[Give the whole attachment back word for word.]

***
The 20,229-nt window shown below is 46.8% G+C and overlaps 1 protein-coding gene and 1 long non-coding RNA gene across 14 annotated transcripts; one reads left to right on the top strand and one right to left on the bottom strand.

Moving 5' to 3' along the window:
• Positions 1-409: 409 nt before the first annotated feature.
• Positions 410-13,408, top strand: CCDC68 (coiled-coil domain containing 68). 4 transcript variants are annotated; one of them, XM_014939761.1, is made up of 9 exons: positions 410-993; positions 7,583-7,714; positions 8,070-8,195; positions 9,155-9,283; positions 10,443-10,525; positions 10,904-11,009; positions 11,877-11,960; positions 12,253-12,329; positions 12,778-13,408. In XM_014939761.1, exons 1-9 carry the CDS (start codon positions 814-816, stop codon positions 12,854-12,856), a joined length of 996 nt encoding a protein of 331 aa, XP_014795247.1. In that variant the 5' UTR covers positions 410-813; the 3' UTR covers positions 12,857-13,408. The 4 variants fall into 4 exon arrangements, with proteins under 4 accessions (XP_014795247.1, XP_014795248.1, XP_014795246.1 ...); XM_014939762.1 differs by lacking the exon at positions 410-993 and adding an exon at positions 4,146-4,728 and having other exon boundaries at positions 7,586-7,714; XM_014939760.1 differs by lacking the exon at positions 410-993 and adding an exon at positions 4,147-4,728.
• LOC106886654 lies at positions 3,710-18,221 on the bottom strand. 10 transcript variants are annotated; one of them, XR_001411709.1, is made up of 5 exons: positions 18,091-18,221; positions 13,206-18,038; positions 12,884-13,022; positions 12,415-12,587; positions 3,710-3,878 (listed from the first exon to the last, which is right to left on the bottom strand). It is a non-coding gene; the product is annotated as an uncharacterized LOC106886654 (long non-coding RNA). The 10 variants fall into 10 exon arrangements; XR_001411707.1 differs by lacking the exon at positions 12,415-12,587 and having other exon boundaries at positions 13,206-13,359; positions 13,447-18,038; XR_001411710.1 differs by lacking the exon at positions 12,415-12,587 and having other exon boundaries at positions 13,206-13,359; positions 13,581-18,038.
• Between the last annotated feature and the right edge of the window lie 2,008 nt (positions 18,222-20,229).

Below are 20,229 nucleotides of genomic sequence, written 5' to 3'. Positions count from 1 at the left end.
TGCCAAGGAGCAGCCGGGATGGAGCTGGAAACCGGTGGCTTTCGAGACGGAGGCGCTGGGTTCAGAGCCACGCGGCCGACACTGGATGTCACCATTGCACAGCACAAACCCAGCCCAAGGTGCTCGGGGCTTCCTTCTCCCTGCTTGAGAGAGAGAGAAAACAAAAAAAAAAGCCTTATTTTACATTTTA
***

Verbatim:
The 20,229-nt window shown below is 46.8% G+C and overlaps 1 protein-coding gene and 1 long non-coding RNA gene across 14 annotated transcripts; one reads left to right on the top strand and one right to left on the bottom strand.

Moving 5' to 3' along the window:
• Positions 1-409: 409 nt before the first annotated feature.
• Positions 410-13,408, top strand: CCDC68 (coiled-coil domain containing 68). 4 transcript variants are annotated; one of them, XM_014939761.1, is made up of 9 exons: positions 410-993; positions 7,583-7,714; positions 8,070-8,195; positions 9,155-9,283; positions 10,443-10,525; positions 10,904-11,009; positions 11,877-11,960; positions 12,253-12,329; positions 12,778-13,408. In XM_014939761.1, exons 1-9 carry the CDS (start codon positions 814-816, stop codon positions 12,854-12,856), a joined length of 996 nt encoding a protein of 331 aa, XP_014795247.1. In that variant the 5' UTR covers positions 410-813; the 3' UTR covers positions 12,857-13,408. The 4 variants fall into 4 exon arrangements, with proteins under 4 accessions (XP_014795247.1, XP_014795248.1, XP_014795246.1 ...); XM_014939762.1 differs by lacking the exon at positions 410-993 and adding an exon at positions 4,146-4,728 and having other exon boundaries at positions 7,586-7,714; XM_014939760.1 differs by lacking the exon at positions 410-993 and adding an exon at positions 4,147-4,728.
• LOC106886654 lies at positions 3,710-18,221 on the bottom strand. 10 transcript variants are annotated; one of them, XR_001411709.1, is made up of 5 exons: positions 18,091-18,221; positions 13,206-18,038; positions 12,884-13,022; positions 12,415-12,587; positions 3,710-3,878 (listed from the first exon to the last, which is right to left on the bottom strand). It is a non-coding gene; the product is annotated as an uncharacterized LOC106886654 (long non-coding RNA). The 10 variants fall into 10 exon arrangements; XR_001411707.1 differs by lacking the exon at positions 12,415-12,587 and having other exon boundaries at positions 13,206-13,359; positions 13,447-18,038; XR_001411710.1 differs by lacking the exon at positions 12,415-12,587 and having other exon boundaries at positions 13,206-13,359; positions 13,581-18,038.
• Between the last annotated feature and the right edge of the window lie 2,008 nt (positions 18,222-20,229).

Below are 20,229 nucleotides of genomic sequence, written 5' to 3'. Positions count from 1 at the left end.
TGCCAAGGAGCAGCCGGGATGGAGCTGGAAACCGGTGGCTTTCGAGACGGAGGCGCTGGGTTCAGAGCCACGCGGCCGACACTGGATGTCACCATTGCACAGCACAAACCCAGCCCAAGGTGCTCGGGGCTTCCTTCTCCCTGCTTGAGAGAGAGAGAAAACAAAAAAAAAAGCCTTATTTTACATTTTA